You'll gain an expert understanding of key design practices and issues, and the effective use of design strategies through all stages of the design process. You'll also learn about the legal and ethical obligations of the professional landscape architect.

Learn to be critically objective and environmentally mindful in your approach to landscape architecture. Study, question and test ideals and theories as you work towards completing your design-based research thesis.

Professional accreditation

Victoria's MLA is one of only three programmes in New Zealand that meets the standards for accreditation with the New Zealand Institute of Landscape Architects (NZILA). After you graduate you'll need to work as a landscape architect for around three years before you can become registered with the NZILA. Your qualification and registration will be recognised throughout New Zealand and internationally.

What you'll study

In your first year, or Part 1, you'll complete seven taught courses—six are compulsory and one elected. You'll study advanced landscape design and the technology used in urban infrastructure. Examine history, theory and criticism in landscape architecture and learn about professional practice.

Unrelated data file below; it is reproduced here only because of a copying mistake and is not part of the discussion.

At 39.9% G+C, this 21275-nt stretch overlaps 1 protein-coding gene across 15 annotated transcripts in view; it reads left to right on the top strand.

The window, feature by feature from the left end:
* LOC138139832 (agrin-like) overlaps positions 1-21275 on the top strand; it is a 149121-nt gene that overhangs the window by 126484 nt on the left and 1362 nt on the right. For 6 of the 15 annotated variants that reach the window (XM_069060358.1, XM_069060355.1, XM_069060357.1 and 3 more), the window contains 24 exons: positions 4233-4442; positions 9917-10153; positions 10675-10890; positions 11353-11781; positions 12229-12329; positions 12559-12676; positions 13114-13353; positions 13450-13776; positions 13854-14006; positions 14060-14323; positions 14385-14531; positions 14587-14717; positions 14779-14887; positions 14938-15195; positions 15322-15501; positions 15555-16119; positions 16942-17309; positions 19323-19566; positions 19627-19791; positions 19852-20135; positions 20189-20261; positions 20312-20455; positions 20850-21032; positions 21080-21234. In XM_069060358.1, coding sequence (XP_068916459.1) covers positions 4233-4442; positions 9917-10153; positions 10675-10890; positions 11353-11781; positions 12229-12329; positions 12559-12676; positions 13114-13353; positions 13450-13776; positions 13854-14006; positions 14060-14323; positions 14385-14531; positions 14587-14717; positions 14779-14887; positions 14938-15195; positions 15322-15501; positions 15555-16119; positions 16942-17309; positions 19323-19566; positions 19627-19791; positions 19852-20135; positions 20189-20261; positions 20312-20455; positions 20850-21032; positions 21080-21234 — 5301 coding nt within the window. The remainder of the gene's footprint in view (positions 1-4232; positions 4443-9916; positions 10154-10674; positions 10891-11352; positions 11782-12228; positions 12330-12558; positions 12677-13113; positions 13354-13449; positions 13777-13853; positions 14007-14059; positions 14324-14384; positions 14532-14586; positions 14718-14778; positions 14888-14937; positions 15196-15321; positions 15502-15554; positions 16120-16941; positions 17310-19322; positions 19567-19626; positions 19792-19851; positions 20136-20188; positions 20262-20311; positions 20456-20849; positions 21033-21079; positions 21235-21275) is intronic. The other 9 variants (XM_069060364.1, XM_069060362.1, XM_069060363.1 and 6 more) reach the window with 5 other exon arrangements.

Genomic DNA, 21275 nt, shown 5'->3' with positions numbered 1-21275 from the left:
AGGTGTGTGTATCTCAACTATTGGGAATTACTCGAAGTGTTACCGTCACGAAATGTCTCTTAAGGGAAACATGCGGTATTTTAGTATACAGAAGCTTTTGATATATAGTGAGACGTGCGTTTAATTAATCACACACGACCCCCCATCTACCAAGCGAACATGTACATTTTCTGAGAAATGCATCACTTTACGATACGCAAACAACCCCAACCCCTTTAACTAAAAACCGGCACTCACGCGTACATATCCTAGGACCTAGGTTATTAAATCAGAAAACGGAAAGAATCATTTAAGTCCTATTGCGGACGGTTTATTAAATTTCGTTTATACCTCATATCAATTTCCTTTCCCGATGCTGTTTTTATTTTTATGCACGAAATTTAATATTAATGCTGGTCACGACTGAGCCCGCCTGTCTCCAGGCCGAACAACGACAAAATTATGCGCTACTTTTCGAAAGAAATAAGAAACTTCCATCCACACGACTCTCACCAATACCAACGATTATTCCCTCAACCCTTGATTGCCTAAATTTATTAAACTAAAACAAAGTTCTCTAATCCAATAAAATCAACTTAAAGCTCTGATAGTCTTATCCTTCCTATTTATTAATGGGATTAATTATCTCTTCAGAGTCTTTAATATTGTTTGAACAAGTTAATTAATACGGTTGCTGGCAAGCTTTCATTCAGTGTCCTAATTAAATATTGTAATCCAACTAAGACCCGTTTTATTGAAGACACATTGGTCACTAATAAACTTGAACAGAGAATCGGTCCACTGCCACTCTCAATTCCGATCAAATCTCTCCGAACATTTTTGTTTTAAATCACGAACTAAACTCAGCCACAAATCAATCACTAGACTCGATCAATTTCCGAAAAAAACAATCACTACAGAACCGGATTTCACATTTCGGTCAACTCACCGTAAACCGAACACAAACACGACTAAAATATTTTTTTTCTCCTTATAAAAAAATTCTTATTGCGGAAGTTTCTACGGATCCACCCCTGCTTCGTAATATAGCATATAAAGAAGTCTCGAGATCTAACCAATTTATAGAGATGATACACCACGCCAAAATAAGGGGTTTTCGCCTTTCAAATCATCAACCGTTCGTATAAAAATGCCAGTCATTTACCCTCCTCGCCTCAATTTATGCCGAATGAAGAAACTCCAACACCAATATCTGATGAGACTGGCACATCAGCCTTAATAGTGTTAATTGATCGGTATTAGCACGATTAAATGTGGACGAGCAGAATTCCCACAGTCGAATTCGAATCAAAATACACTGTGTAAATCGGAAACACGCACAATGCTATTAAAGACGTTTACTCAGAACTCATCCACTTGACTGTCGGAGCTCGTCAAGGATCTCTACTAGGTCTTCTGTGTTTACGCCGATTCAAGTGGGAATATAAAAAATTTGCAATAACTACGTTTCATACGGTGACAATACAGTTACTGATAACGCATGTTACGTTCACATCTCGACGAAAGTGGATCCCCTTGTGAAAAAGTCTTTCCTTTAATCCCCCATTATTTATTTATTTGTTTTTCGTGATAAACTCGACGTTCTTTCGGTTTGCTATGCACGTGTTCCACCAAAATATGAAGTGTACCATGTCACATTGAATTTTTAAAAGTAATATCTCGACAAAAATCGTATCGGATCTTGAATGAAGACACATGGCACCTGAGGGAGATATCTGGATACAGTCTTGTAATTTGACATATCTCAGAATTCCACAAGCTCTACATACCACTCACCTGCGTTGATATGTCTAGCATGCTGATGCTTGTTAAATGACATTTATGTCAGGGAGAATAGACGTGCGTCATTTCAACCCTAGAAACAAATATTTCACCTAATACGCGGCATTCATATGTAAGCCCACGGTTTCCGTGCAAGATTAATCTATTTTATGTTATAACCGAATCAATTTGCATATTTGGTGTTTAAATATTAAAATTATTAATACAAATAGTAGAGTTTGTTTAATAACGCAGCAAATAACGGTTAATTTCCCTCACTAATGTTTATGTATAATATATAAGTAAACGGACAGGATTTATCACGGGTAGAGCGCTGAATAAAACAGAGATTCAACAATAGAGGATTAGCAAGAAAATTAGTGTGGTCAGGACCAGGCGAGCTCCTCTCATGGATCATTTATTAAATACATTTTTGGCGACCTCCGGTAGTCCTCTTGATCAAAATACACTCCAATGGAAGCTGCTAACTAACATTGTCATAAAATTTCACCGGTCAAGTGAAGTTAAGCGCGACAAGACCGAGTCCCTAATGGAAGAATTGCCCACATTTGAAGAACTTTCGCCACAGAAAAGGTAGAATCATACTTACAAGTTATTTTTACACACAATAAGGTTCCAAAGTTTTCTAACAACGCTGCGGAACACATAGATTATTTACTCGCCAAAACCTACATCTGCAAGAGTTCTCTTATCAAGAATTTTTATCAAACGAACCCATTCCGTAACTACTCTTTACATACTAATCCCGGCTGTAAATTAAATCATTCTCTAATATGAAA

You'll also study advanced research techniques and complete a studio-based investigation into an area of interest that can be further developed in your thesis year. You'll develop and test your ideas through writing and design.

Research year

During the second year, or Part 2, you'll complete a research portfolio or thesis under supervision from academic staff in the School.

Current research areas in the School include: